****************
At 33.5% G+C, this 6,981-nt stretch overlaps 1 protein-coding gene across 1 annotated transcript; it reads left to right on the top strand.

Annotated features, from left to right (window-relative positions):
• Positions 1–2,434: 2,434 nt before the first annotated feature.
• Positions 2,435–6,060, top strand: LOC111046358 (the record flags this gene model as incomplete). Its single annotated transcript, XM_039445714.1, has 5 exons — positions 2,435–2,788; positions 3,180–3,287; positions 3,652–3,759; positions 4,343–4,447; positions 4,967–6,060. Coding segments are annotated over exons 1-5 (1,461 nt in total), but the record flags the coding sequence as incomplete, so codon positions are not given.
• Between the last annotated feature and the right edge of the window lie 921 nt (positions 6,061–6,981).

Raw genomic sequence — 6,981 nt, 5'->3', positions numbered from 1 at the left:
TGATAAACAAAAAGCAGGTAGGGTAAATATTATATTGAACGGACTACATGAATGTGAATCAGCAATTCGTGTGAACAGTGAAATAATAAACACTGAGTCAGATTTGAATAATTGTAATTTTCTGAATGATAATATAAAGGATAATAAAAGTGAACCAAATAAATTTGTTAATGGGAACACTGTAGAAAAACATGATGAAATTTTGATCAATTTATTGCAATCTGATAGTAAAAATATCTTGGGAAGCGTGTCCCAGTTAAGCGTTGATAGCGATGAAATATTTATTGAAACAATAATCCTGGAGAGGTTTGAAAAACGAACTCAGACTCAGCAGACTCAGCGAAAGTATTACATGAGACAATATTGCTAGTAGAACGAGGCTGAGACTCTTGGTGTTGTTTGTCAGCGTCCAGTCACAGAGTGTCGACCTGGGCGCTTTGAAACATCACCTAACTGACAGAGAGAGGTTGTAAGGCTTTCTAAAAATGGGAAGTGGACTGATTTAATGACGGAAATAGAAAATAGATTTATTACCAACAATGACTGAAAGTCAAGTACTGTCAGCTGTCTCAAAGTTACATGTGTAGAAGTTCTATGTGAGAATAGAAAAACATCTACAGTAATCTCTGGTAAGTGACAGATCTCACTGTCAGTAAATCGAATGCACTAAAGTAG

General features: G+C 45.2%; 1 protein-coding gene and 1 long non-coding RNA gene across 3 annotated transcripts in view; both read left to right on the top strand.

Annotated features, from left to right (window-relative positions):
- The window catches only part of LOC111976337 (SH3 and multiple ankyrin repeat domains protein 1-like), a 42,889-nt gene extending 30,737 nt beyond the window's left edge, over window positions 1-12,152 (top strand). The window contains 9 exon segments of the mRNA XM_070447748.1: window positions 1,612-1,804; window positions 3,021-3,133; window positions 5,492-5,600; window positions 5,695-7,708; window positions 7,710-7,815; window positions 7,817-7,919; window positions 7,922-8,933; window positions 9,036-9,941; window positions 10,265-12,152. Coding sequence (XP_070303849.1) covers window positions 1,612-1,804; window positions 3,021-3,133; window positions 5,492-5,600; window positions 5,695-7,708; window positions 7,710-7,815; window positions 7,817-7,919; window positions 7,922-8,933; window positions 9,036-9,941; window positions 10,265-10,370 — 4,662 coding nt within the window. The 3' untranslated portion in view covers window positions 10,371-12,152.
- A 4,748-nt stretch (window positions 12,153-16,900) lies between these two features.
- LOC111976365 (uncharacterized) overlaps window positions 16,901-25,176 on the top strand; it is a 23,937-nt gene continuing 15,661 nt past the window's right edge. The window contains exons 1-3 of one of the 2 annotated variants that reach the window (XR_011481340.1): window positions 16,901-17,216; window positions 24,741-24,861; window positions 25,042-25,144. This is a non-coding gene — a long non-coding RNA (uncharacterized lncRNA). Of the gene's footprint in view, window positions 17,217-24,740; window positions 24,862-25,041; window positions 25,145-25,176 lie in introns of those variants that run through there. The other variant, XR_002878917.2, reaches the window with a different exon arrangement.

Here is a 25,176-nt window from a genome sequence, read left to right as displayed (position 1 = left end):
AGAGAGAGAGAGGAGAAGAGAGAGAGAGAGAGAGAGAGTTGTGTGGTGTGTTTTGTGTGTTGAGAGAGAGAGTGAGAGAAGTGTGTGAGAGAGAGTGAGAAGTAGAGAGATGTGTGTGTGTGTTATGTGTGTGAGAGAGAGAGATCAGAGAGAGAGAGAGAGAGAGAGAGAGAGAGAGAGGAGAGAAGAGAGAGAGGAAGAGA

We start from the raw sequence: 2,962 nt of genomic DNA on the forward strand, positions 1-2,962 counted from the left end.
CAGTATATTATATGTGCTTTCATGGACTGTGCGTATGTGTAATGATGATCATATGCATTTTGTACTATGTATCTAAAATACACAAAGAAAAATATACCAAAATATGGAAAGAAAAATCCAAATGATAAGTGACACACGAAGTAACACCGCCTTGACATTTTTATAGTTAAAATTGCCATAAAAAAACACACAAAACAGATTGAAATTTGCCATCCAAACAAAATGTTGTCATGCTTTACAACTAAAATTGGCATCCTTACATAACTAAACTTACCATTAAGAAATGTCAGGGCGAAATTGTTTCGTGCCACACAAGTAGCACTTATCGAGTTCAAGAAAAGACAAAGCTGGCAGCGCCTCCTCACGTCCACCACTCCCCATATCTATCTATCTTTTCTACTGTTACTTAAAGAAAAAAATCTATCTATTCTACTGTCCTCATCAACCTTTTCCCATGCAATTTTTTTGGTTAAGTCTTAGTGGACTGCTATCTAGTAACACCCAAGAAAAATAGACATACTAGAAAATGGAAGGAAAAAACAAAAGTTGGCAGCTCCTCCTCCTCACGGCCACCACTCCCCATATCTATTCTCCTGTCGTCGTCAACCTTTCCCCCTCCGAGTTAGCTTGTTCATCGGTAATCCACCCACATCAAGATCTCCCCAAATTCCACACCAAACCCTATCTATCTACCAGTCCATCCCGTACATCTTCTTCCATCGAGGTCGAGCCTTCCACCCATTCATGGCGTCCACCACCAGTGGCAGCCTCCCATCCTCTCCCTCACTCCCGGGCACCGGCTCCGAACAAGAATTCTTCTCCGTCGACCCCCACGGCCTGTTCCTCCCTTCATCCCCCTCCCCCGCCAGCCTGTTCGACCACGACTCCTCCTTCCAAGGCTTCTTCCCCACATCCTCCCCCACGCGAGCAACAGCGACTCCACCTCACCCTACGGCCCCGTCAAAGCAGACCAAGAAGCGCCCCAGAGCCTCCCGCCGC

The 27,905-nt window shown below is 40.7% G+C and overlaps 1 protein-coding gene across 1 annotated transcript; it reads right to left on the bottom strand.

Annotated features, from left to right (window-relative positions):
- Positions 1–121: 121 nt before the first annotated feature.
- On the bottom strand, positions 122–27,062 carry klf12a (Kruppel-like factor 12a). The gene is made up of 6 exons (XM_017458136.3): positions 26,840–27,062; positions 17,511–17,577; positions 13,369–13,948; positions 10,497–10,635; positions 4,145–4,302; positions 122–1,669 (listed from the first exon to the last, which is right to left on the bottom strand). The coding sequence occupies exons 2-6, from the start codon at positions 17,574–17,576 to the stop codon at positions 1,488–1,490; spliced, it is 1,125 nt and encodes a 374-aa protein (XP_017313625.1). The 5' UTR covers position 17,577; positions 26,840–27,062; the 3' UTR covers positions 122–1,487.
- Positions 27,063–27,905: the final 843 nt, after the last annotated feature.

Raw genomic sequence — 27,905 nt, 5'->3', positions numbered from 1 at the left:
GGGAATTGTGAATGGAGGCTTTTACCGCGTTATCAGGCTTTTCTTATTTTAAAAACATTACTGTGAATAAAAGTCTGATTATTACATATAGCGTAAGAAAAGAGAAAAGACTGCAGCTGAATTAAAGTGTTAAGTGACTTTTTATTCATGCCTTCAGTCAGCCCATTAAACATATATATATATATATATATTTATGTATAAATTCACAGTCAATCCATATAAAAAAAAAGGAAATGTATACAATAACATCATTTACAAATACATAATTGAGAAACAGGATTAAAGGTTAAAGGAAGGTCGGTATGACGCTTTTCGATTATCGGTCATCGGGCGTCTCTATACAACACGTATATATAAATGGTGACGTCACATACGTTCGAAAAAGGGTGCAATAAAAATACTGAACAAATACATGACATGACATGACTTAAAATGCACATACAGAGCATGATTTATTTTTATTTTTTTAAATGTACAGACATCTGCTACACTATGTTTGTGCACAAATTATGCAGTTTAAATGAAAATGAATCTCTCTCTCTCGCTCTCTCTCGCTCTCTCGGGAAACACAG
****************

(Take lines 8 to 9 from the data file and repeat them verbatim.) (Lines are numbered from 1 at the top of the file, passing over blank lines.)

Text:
General features: G+C 45.2%; 1 protein-coding gene and 1 long non-coding RNA gene across 3 annotated transcripts in view; both read left to right on the top strand.

Annotated features, from left to right (window-relative positions):